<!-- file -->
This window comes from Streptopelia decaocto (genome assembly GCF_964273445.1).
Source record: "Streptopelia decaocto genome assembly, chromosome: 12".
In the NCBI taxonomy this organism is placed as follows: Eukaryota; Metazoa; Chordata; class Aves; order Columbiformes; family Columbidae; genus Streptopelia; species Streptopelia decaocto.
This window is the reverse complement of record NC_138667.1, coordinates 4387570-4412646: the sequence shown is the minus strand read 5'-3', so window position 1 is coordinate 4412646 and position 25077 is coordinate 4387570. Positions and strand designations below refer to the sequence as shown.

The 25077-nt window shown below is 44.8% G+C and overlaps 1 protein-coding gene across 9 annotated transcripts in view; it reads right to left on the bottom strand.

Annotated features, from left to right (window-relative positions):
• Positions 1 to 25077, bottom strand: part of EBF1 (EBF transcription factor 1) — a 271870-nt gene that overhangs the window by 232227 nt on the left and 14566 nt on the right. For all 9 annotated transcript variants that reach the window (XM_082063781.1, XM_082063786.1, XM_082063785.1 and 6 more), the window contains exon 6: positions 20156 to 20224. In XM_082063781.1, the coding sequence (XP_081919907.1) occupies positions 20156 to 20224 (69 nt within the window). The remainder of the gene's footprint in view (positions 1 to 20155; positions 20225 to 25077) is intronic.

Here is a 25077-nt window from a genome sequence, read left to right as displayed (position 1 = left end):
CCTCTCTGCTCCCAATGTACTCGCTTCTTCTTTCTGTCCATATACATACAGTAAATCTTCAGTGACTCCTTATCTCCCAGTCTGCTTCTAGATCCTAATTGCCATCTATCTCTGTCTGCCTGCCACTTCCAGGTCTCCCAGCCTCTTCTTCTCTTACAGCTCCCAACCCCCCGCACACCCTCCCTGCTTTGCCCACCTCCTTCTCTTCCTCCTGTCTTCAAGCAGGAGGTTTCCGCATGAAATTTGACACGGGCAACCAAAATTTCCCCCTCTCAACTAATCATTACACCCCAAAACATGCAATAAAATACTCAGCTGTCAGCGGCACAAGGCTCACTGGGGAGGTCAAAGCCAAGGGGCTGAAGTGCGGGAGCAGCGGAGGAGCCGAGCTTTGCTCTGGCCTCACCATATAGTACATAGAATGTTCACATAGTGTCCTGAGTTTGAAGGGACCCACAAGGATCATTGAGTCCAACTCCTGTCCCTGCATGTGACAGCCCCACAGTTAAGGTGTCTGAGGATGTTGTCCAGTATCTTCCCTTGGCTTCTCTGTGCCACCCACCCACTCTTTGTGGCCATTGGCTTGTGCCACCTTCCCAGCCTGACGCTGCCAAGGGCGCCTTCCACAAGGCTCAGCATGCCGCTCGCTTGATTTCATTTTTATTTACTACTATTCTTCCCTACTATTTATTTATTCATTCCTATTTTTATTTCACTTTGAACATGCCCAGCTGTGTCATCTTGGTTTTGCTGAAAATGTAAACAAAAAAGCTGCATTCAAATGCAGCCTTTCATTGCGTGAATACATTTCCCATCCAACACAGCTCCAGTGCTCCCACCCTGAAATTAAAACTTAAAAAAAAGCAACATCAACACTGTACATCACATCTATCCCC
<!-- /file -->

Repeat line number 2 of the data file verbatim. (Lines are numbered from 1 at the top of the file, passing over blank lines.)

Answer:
Source record: "Streptopelia decaocto genome assembly, chromosome: 12".